BOOTLEG FILES 402: “Othello” (1955 Russian film version of the Shakespeare play).
LAST SEEN: The film can be found (without English subtitles) on a Russian video website.
AMERICAN HOME VIDEO: None.
REASON FOR BOOTLEG STATUS: This one fell through the cracks.
CHANCES OF SEEING A COMMERCIAL DVD RELEASE: God, I hope so!
In 1938, the great Russian filmmaker Sergei Yutkevich expressed his desire to create a film version of William Shakespeare’s “Othello.” However, the Stalinist-era Soviet film industry existed solely as a propaganda vehicle, and the motion pictures of that era were designed to sell the Communist message on the big screen. Thus, Shakespeare’s Moor had no place in Uncle Joe’s cinema, unless he was planning to plant red flags and wax poetically on Marxist economics.
In 1952, Yutkevich’s long-cherished dream seemed to be demolished when word came that Orson Welles had created his own film version of “Othello.” Yutkevich could not fathom how his vision could possibly compete against the creative imagination of America’s most audacious cinematic talent. But when Yutkevich saw Welles’ film, he was aghast – Welles’ presentation was vastly different from the Russian filmmaker’s concept of what a filmed “Othello” should look like.
Following Stalin’s death in 1952, the Soviet film industry was able to operate in a somewhat less repressive atmosphere. This allowed Yutkevich to pursue his vision of “Othello.” Yutkevich initially reached out to the great African-American performer Paul Robeson, who played Othello in a landmark 1943 Broadway production. The director sent Robeson a cable that read, “Knowing you as a magnificent portrayer of this role, we would be very happy if you would agree to play Othello in our film (in either English or Russian, whichever language you would prefer).” However, the anti-Communist policies of mid-1950s America prevented Robeson from obtaining a passport, and he was forced to decline the invitation to travel to Moscow for the role.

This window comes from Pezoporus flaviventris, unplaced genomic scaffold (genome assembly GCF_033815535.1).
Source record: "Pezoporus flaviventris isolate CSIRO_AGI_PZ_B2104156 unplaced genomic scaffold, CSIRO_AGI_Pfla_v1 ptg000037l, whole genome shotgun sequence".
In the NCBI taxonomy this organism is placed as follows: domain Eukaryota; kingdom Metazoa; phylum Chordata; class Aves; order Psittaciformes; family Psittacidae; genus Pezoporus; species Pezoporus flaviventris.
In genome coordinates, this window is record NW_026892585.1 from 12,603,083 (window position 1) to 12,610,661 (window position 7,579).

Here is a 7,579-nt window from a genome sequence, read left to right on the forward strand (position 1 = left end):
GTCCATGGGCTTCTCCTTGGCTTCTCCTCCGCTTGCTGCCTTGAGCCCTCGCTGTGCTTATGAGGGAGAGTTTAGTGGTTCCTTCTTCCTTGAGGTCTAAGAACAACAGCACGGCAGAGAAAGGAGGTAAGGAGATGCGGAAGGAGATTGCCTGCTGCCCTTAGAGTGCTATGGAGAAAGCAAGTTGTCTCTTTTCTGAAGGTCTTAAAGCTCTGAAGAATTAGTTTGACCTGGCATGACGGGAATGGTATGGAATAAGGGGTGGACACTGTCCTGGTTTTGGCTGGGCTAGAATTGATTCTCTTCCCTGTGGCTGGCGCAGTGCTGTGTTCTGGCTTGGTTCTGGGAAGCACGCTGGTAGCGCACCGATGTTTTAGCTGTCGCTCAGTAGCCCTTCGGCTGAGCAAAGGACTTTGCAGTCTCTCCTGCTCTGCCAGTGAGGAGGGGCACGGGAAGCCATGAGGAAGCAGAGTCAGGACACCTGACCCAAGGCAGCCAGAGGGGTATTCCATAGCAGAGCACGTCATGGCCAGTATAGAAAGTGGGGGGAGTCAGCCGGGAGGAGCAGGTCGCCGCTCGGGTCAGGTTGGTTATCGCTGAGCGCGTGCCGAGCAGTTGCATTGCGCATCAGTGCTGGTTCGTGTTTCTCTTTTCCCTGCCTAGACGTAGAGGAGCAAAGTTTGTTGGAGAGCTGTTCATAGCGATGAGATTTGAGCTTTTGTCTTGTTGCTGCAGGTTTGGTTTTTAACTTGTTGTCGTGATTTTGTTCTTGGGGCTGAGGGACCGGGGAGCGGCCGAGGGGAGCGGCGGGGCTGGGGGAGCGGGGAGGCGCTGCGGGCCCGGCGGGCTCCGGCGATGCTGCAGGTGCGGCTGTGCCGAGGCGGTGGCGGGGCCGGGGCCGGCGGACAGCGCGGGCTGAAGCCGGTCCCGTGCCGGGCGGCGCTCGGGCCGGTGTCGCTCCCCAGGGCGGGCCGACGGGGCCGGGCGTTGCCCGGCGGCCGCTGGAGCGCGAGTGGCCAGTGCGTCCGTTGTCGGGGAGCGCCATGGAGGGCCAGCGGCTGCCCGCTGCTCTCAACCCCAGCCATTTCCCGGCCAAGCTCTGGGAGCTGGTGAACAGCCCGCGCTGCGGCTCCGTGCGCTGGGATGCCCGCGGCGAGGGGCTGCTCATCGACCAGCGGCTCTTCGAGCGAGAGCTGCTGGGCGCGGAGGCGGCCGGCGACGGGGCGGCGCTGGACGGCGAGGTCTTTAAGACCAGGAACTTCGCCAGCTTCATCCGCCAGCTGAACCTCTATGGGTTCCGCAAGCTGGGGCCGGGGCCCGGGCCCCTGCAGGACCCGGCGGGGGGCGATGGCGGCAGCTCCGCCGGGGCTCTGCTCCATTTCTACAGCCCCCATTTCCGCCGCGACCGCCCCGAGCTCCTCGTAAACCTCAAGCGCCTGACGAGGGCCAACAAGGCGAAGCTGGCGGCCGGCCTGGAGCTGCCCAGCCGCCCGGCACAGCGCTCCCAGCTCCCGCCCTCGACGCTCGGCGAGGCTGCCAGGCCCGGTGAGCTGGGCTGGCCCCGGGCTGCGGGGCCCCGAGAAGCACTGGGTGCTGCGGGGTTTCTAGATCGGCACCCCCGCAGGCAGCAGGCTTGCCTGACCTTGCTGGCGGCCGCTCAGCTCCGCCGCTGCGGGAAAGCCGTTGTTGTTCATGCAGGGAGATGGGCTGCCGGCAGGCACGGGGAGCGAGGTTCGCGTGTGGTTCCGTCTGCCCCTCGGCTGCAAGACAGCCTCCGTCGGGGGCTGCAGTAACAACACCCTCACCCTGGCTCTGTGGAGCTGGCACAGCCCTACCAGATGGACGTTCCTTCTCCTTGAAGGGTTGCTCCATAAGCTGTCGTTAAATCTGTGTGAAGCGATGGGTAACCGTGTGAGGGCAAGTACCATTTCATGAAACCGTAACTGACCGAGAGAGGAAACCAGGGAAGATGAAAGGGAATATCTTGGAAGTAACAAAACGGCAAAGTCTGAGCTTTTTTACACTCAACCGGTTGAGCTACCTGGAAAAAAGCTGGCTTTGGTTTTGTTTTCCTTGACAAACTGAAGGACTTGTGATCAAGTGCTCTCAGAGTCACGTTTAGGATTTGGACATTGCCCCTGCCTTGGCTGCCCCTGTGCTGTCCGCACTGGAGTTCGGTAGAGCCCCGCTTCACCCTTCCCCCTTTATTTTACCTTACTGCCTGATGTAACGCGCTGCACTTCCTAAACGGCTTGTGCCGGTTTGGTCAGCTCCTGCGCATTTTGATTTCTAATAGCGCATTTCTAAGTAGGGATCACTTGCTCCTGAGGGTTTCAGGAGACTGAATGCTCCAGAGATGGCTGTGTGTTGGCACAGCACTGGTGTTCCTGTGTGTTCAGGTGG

Without Robeson, Yutkevich worked with the best talent that the Soviet film industry could offer. Ukrainian-born actor Sergei Bondarchuk was cast as Othello, and Yutkevich covered him in the dark make-up favored by white actors playing this role. The Armenian-born composer Aram Khachaturian was recruited by the filmmaker to create an original music score. And to emphasize the prestige value of the production (and, perhaps, to one-up the black-and-white cinematography of Welles’ low-budget effort), Yutkevich’s “Othello” was shot in the lush Sovcolor process. Sovcolor was actually the Russian brand name given to the German Agfacolor process – as part of the spoils of World War II, the German film stock was seized by the Soviet conquerors, who presented it as their own work. (Sort of like Moscow’s atomic bomb program.) A few sources cite the involvement of Boris Pasternak in the creation of the film’s screenplay. However, Pasternak’s name is absent from the credits – and considering his political status in 1950s Russia, it is safe to assume that any involvement in this project was strictly unofficial.